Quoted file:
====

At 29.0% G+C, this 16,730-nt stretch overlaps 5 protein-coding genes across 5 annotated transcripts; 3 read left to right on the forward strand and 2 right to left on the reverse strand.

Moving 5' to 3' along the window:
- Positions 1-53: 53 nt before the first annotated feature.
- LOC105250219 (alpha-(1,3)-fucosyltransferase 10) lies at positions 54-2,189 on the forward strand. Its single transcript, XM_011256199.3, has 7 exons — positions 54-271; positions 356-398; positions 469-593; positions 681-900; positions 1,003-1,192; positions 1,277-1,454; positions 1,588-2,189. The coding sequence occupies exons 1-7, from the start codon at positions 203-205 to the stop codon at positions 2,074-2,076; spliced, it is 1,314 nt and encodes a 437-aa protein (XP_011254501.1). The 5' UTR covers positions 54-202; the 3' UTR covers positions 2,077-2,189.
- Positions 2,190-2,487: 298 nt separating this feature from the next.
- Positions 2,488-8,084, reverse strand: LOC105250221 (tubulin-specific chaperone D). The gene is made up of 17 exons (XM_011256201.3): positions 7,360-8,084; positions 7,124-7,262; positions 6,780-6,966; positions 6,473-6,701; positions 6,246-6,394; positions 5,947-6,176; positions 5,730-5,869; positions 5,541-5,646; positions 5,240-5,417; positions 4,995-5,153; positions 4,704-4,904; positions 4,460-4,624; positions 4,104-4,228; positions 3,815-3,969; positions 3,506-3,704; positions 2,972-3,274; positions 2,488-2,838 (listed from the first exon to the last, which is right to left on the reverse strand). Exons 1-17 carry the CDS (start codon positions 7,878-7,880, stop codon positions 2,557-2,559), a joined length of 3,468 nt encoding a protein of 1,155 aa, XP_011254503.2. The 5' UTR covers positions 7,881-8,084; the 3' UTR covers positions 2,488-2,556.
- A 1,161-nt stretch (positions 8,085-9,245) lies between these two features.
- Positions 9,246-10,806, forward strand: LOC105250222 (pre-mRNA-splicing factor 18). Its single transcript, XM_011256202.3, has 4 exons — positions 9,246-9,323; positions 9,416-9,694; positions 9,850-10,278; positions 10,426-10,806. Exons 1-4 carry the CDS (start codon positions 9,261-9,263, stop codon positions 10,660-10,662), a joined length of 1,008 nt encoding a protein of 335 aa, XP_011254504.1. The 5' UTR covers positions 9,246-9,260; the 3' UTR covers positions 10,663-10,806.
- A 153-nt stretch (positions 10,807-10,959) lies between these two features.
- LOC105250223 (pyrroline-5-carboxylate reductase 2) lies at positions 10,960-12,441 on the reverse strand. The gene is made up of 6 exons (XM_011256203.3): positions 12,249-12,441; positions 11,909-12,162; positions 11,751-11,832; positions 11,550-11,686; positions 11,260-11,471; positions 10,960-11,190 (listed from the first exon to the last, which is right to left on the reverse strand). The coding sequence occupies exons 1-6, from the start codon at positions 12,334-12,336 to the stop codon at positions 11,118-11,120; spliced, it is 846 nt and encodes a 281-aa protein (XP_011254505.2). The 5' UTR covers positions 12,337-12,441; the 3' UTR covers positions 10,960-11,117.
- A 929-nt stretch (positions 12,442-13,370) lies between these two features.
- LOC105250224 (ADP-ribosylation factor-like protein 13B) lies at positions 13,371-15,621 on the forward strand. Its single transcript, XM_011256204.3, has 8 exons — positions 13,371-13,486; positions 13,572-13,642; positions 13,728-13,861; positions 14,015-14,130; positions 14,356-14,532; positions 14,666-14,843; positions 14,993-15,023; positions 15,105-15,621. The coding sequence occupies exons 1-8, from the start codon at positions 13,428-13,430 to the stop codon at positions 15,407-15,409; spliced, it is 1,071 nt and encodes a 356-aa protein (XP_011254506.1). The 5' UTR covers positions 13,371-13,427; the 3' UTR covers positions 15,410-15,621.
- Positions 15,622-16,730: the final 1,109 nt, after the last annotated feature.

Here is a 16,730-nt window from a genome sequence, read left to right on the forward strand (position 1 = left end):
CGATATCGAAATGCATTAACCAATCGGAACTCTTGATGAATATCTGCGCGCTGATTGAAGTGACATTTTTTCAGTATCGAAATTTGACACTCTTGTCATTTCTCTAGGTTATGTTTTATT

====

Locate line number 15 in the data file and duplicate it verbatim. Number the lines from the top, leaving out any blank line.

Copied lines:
CGATATCGAAATGCATTAACCAATCGGAACTCTTGATGAATATCTGCGCGCTGATTGAAGTGACATTTTTTCAGTATCGAAATTTGACACTCTTGTCATTTCTCTAGGTTATGTTTTATT